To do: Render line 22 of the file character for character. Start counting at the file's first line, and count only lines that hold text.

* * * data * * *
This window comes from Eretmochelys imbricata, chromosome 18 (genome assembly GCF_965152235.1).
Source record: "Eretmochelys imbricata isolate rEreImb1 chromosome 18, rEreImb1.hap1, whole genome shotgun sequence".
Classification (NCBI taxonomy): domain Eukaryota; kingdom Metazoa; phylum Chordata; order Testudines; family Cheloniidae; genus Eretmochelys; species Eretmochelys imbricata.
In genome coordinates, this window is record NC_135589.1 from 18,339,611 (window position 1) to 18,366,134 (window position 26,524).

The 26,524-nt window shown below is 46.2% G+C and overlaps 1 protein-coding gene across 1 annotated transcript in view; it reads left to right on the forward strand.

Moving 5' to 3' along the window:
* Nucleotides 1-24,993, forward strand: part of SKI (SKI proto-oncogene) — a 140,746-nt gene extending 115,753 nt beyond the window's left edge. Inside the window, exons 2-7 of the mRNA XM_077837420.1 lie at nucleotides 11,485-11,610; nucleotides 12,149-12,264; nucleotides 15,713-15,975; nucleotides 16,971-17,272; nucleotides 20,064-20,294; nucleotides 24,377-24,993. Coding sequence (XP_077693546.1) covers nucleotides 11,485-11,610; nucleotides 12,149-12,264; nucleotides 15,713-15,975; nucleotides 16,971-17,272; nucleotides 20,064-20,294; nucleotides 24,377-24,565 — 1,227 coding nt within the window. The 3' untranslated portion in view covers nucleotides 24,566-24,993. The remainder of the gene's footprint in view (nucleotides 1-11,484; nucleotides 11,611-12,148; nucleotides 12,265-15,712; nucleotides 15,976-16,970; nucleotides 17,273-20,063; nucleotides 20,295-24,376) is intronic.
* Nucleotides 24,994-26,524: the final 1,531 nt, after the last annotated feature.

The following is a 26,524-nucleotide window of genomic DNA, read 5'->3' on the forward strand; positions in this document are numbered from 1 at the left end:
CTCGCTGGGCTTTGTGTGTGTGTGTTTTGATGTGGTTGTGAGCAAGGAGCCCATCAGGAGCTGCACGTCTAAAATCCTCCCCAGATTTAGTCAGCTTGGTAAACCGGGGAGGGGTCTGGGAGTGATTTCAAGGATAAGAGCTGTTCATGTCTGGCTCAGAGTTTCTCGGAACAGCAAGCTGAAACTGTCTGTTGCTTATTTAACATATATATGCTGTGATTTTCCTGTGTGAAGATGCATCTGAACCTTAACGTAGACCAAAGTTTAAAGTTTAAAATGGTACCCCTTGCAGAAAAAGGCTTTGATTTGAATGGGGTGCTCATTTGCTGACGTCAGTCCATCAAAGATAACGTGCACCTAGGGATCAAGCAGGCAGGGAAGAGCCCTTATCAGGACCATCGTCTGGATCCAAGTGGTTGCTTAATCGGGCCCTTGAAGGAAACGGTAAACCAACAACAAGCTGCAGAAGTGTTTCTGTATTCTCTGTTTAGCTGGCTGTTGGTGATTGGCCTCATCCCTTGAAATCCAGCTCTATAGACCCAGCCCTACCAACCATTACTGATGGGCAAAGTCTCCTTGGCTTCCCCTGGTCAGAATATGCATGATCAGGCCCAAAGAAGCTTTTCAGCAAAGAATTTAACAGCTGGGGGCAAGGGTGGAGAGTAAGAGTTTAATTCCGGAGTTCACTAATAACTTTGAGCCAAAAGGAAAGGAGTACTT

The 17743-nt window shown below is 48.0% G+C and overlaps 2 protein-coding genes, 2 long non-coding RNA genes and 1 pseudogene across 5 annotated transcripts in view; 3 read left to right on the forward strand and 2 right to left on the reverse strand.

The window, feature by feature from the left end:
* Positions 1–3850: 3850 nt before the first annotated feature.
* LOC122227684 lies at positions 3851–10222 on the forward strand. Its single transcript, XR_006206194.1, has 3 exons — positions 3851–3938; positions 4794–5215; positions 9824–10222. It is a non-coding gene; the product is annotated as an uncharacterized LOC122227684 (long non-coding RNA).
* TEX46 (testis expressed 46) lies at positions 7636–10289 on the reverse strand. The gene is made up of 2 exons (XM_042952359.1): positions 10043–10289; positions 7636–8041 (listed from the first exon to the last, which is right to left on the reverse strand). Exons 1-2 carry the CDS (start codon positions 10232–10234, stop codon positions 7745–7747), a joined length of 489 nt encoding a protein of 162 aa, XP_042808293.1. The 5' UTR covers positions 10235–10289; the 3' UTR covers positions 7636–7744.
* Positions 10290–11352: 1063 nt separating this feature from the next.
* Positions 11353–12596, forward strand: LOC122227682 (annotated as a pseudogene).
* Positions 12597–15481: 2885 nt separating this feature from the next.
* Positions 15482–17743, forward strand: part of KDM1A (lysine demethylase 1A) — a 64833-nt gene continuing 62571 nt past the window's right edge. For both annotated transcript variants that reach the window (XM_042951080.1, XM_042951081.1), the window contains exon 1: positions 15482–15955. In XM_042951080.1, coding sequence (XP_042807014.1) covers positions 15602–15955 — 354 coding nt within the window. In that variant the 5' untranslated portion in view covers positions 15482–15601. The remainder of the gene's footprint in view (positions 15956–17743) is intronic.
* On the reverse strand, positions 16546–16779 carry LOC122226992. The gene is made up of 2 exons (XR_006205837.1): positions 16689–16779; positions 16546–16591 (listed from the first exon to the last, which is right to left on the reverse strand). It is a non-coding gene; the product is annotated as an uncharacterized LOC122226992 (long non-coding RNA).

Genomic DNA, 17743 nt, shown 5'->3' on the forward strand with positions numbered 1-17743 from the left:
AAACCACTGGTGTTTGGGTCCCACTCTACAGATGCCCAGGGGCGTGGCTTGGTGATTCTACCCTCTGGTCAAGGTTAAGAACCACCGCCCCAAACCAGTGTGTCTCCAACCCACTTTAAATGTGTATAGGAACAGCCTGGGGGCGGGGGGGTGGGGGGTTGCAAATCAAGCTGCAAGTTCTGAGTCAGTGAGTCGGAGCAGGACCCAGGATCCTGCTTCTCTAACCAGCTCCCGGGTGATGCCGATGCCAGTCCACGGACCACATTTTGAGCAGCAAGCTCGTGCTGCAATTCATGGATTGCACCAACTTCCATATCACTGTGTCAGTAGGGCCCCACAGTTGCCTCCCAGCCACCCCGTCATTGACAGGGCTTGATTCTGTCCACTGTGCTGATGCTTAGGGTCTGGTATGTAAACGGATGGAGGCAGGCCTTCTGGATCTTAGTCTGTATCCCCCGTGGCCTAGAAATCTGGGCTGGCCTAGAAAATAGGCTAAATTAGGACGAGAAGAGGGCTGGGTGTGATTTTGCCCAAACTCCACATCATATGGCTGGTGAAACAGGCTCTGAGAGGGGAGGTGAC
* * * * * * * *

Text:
AAACCACTGGTGTTTGGGTCCCACTCTACAGATGCCCAGGGGCGTGGCTTGGTGATTCTACCCTCTGGTCAAGGTTAAGAACCACCGCCCCAAACCAGTGTGTCTCCAACCCACTTTAAATGTGTATAGGAACAGCCTGGGGGCGGGGGGGTGGGGGGTTGCAAATCAAGCTGCAAGTTCTGAGTCAGTGAGTCGGAGCAGGACCCAGGATCCTGCTTCTCTAACCAGCTCCCGGGTGATGCCGATGCCAGTCCACGGACCACATTTTGAGCAGCAAGCTCGTGCTGCAATTCATGGATTGCACCAACTTCCATATCACTGTGTCAGTAGGGCCCCACAGTTGCCTCCCAGCCACCCCGTCATTGACAGGGCTTGATTCTGTCCACTGTGCTGATGCTTAGGGTCTGGTATGTAAACGGATGGAGGCAGGCCTTCTGGATCTTAGTCTGTATCCCCCGTGGCCTAGAAATCTGGGCTGGCCTAGAAAATAGGCTAAATTAGGACGAGAAGAGGGCTGGGTGTGATTTTGCCCAAACTCCACATCATATGGCTGGTGAAACAGGCTCTGAGAGGGGAGGTGAC